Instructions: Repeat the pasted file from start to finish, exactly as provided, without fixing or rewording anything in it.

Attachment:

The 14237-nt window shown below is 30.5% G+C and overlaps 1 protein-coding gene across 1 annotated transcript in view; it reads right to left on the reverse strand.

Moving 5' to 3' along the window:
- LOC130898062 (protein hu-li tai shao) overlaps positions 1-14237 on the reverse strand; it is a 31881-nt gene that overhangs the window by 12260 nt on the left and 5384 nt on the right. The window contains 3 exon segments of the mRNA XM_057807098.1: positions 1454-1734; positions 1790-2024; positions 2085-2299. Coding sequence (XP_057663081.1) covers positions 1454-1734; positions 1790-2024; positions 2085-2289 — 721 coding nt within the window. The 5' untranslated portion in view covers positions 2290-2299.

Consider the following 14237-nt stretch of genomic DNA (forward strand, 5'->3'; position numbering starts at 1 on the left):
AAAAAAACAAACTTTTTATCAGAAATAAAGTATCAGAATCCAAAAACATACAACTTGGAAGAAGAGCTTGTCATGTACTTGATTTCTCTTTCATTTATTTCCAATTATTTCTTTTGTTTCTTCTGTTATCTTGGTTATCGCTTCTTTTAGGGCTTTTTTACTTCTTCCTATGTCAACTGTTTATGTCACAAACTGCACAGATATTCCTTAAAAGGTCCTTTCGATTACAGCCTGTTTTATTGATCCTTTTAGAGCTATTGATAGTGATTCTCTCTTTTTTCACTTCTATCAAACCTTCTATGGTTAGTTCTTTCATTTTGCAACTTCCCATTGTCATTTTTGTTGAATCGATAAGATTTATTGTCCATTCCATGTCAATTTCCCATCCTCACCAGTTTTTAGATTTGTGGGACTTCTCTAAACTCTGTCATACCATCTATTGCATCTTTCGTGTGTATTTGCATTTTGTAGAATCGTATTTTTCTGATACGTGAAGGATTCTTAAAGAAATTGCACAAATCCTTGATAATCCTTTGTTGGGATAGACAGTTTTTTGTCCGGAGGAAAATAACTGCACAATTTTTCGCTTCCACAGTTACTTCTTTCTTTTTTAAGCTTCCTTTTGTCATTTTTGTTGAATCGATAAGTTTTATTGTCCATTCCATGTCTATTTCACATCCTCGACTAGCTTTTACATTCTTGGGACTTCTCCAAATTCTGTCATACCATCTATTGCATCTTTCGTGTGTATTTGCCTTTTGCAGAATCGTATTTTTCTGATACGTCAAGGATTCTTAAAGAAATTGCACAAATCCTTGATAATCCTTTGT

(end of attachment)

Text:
The 14237-nt window shown below is 30.5% G+C and overlaps 1 protein-coding gene across 1 annotated transcript in view; it reads right to left on the reverse strand.

Moving 5' to 3' along the window:
- LOC130898062 (protein hu-li tai shao) overlaps positions 1-14237 on the reverse strand; it is a 31881-nt gene that overhangs the window by 12260 nt on the left and 5384 nt on the right. The window contains 3 exon segments of the mRNA XM_057807098.1: positions 1454-1734; positions 1790-2024; positions 2085-2299. Coding sequence (XP_057663081.1) covers positions 1454-1734; positions 1790-2024; positions 2085-2289 — 721 coding nt within the window. The 5' untranslated portion in view covers positions 2290-2299.

Consider the following 14237-nt stretch of genomic DNA (forward strand, 5'->3'; position numbering starts at 1 on the left):
AAAAAAACAAACTTTTTATCAGAAATAAAGTATCAGAATCCAAAAACATACAACTTGGAAGAAGAGCTTGTCATGTACTTGATTTCTCTTTCATTTATTTCCAATTATTTCTTTTGTTTCTTCTGTTATCTTGGTTATCGCTTCTTTTAGGGCTTTTTTACTTCTTCCTATGTCAACTGTTTATGTCACAAACTGCACAGATATTCCTTAAAAGGTCCTTTCGATTACAGCCTGTTTTATTGATCCTTTTAGAGCTATTGATAGTGATTCTCTCTTTTTTCACTTCTATCAAACCTTCTATGGTTAGTTCTTTCATTTTGCAACTTCCCATTGTCATTTTTGTTGAATCGATAAGATTTATTGTCCATTCCATGTCAATTTCCCATCCTCACCAGTTTTTAGATTTGTGGGACTTCTCTAAACTCTGTCATACCATCTATTGCATCTTTCGTGTGTATTTGCATTTTGTAGAATCGTATTTTTCTGATACGTGAAGGATTCTTAAAGAAATTGCACAAATCCTTGATAATCCTTTGTTGGGATAGACAGTTTTTTGTCCGGAGGAAAATAACTGCACAATTTTTCGCTTCCACAGTTACTTCTTTCTTTTTTAAGCTTCCTTTTGTCATTTTTGTTGAATCGATAAGTTTTATTGTCCATTCCATGTCTATTTCACATCCTCGACTAGCTTTTACATTCTTGGGACTTCTCCAAATTCTGTCATACCATCTATTGCATCTTTCGTGTGTATTTGCCTTTTGCAGAATCGTATTTTTCTGATACGTCAAGGATTCTTAAAGAAATTGCACAAATCCTTGATAATCCTTTGT